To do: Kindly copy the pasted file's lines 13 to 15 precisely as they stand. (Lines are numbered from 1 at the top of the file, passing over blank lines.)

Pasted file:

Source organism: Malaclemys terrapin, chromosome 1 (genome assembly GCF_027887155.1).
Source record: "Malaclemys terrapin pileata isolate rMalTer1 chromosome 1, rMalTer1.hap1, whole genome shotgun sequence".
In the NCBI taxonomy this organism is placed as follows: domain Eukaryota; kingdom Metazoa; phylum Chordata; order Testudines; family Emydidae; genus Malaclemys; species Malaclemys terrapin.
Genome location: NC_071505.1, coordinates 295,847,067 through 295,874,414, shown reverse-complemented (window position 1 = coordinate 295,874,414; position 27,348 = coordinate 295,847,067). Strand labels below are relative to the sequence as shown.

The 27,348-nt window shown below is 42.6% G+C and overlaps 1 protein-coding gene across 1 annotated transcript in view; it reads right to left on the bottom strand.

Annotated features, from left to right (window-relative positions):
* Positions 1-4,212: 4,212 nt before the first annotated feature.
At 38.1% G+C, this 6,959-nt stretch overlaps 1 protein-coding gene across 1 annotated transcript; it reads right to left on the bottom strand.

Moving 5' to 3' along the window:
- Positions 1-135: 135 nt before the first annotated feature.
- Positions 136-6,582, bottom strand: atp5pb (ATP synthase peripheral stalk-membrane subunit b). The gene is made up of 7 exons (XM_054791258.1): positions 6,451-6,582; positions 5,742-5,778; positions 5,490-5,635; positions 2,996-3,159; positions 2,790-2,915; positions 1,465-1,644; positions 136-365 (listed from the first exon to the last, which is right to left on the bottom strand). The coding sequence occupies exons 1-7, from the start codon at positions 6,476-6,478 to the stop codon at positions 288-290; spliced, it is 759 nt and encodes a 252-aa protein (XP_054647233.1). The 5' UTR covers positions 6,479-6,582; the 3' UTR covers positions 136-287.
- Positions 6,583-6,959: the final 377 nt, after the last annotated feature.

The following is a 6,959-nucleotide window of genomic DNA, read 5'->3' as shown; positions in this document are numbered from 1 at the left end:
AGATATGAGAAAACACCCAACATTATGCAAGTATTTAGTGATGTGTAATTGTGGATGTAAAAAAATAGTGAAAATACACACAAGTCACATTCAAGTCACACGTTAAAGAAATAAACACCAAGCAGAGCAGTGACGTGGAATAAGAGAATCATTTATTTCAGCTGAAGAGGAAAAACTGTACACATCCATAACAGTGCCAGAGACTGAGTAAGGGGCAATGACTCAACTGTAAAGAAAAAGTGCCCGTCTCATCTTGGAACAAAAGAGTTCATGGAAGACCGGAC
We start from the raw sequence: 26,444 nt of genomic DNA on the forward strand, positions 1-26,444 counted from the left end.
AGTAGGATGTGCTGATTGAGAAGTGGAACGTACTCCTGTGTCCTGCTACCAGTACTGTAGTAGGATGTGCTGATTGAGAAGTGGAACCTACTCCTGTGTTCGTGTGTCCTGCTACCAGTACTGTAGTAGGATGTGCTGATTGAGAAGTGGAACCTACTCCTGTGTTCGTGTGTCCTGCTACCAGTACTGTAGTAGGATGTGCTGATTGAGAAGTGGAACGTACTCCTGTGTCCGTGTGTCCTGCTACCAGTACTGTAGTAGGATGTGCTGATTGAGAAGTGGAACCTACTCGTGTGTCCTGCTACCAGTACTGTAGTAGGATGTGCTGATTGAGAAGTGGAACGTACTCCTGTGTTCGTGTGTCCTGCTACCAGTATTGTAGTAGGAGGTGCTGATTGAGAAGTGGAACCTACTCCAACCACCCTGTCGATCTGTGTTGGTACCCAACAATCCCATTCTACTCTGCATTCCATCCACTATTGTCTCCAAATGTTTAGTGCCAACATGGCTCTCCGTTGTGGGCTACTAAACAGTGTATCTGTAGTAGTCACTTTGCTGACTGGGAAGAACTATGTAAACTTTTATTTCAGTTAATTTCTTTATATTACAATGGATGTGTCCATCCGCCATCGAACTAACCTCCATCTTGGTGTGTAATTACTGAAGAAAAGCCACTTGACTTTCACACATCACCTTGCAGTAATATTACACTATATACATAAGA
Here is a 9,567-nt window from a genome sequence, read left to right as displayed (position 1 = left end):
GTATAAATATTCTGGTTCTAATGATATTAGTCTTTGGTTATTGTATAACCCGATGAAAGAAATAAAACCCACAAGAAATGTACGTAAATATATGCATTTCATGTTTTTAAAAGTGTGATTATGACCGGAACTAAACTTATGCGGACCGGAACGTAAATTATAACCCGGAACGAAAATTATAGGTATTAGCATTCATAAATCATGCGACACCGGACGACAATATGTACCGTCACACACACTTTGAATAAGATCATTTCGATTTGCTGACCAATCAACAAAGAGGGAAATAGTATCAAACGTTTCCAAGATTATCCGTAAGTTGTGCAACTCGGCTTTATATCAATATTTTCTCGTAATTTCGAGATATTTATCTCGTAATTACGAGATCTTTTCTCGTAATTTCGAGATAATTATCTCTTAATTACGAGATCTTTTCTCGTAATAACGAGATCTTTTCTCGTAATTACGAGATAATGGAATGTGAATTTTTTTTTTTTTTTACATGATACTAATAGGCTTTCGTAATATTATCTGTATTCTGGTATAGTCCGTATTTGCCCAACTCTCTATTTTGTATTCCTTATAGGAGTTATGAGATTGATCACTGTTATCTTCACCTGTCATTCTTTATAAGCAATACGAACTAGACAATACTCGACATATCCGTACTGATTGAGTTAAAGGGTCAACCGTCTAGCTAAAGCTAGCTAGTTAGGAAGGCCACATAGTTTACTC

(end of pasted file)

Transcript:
The following is a 6,959-nucleotide window of genomic DNA, read 5'->3' as shown; positions in this document are numbered from 1 at the left end:
AGATATGAGAAAACACCCAACATTATGCAAGTATTTAGTGATGTGTAATTGTGGATGTAAAAAAATAGTGAAAATACACACAAGTCACATTCAAGTCACACGTTAAAGAAATAAACACCAAGCAGAGCAGTGACGTGGAATAAGAGAATCATTTATTTCAGCTGAAGAGGAAAAACTGTACACATCCATAACAGTGCCAGAGACTGAGTAAGGGGCAATGACTCAACTGTAAAGAAAAAGTGCCCGTCTCATCTTGGAACAAAAGAGTTCATGGAAGACCGGAC
We start from the raw sequence: 26,444 nt of genomic DNA on the forward strand, positions 1-26,444 counted from the left end.